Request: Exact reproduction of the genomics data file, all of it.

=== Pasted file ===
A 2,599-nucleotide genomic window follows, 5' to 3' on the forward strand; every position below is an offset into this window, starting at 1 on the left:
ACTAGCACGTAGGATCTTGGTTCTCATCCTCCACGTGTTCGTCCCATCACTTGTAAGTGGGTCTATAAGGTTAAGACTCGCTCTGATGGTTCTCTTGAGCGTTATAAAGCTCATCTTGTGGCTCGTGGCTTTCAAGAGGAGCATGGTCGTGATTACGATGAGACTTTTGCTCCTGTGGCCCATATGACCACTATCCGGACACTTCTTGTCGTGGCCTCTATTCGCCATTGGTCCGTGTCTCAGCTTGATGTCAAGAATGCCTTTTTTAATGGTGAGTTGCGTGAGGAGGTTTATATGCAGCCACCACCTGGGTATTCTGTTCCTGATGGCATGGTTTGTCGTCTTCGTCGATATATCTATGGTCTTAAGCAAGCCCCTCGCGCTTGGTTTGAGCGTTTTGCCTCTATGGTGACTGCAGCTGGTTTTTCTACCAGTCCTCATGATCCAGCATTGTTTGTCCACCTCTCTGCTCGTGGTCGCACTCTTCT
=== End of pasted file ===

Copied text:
A 2,599-nucleotide genomic window follows, 5' to 3' on the forward strand; every position below is an offset into this window, starting at 1 on the left:
ACTAGCACGTAGGATCTTGGTTCTCATCCTCCACGTGTTCGTCCCATCACTTGTAAGTGGGTCTATAAGGTTAAGACTCGCTCTGATGGTTCTCTTGAGCGTTATAAAGCTCATCTTGTGGCTCGTGGCTTTCAAGAGGAGCATGGTCGTGATTACGATGAGACTTTTGCTCCTGTGGCCCATATGACCACTATCCGGACACTTCTTGTCGTGGCCTCTATTCGCCATTGGTCCGTGTCTCAGCTTGATGTCAAGAATGCCTTTTTTAATGGTGAGTTGCGTGAGGAGGTTTATATGCAGCCACCACCTGGGTATTCTGTTCCTGATGGCATGGTTTGTCGTCTTCGTCGATATATCTATGGTCTTAAGCAAGCCCCTCGCGCTTGGTTTGAGCGTTTTGCCTCTATGGTGACTGCAGCTGGTTTTTCTACCAGTCCTCATGATCCAGCATTGTTTGTCCACCTCTCTGCTCGTGGTCGCACTCTTCT